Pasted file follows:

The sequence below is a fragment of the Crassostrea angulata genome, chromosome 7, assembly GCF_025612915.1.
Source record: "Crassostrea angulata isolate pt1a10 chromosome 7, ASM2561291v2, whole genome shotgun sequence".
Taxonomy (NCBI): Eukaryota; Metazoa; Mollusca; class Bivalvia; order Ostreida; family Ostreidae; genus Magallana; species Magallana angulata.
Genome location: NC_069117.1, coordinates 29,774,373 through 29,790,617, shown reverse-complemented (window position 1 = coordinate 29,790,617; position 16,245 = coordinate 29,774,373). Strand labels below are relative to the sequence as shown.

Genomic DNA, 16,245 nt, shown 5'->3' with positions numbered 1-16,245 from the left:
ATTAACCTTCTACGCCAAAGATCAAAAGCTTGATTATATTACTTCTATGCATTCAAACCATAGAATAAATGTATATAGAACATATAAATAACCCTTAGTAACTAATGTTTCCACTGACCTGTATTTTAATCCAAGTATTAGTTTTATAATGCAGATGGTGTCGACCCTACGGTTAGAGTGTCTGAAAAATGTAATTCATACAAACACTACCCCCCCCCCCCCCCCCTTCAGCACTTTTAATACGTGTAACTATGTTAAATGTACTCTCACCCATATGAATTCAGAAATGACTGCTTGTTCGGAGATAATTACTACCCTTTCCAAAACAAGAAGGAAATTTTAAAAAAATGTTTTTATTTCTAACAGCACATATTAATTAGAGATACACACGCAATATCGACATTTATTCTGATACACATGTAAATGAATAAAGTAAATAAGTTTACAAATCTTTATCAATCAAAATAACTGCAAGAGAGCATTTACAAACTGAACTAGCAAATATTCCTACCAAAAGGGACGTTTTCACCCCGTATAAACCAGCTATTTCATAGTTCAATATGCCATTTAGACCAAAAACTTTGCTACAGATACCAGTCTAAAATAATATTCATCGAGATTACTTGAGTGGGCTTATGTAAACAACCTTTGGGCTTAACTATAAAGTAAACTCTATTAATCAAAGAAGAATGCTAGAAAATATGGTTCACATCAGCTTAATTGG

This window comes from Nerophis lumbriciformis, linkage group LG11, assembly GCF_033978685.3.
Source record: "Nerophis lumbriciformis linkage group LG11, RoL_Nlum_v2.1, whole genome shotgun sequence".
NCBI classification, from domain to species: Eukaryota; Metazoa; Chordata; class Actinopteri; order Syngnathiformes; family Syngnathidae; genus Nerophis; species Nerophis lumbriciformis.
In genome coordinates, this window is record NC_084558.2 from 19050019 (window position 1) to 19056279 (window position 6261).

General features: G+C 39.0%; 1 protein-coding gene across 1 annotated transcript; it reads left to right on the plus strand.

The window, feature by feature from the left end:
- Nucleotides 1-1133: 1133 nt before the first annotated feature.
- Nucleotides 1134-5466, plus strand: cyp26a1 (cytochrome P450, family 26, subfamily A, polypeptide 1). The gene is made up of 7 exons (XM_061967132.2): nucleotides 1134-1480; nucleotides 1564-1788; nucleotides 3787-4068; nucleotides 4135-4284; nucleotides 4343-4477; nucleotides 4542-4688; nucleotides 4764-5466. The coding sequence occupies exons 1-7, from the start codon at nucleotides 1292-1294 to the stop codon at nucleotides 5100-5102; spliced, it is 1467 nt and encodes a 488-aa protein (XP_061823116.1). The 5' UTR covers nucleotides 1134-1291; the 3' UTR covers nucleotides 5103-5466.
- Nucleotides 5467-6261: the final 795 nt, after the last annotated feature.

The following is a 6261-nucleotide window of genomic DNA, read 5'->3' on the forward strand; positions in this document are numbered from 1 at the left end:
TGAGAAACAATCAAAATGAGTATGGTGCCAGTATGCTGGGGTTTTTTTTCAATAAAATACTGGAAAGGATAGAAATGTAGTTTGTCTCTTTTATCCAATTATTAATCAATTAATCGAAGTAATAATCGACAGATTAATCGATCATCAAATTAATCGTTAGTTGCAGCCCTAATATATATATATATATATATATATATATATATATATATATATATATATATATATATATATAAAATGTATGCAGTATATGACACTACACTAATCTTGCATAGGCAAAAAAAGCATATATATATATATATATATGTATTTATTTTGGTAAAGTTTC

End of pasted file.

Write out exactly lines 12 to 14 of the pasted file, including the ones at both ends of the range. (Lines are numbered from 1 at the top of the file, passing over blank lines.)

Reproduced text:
The window, feature by feature from the left end:
- Nucleotides 1-1133: 1133 nt before the first annotated feature.
- Nucleotides 1134-5466, plus strand: cyp26a1 (cytochrome P450, family 26, subfamily A, polypeptide 1). The gene is made up of 7 exons (XM_061967132.2): nucleotides 1134-1480; nucleotides 1564-1788; nucleotides 3787-4068; nucleotides 4135-4284; nucleotides 4343-4477; nucleotides 4542-4688; nucleotides 4764-5466. The coding sequence occupies exons 1-7, from the start codon at nucleotides 1292-1294 to the stop codon at nucleotides 5100-5102; spliced, it is 1467 nt and encodes a 488-aa protein (XP_061823116.1). The 5' UTR covers nucleotides 1134-1291; the 3' UTR covers nucleotides 5103-5466.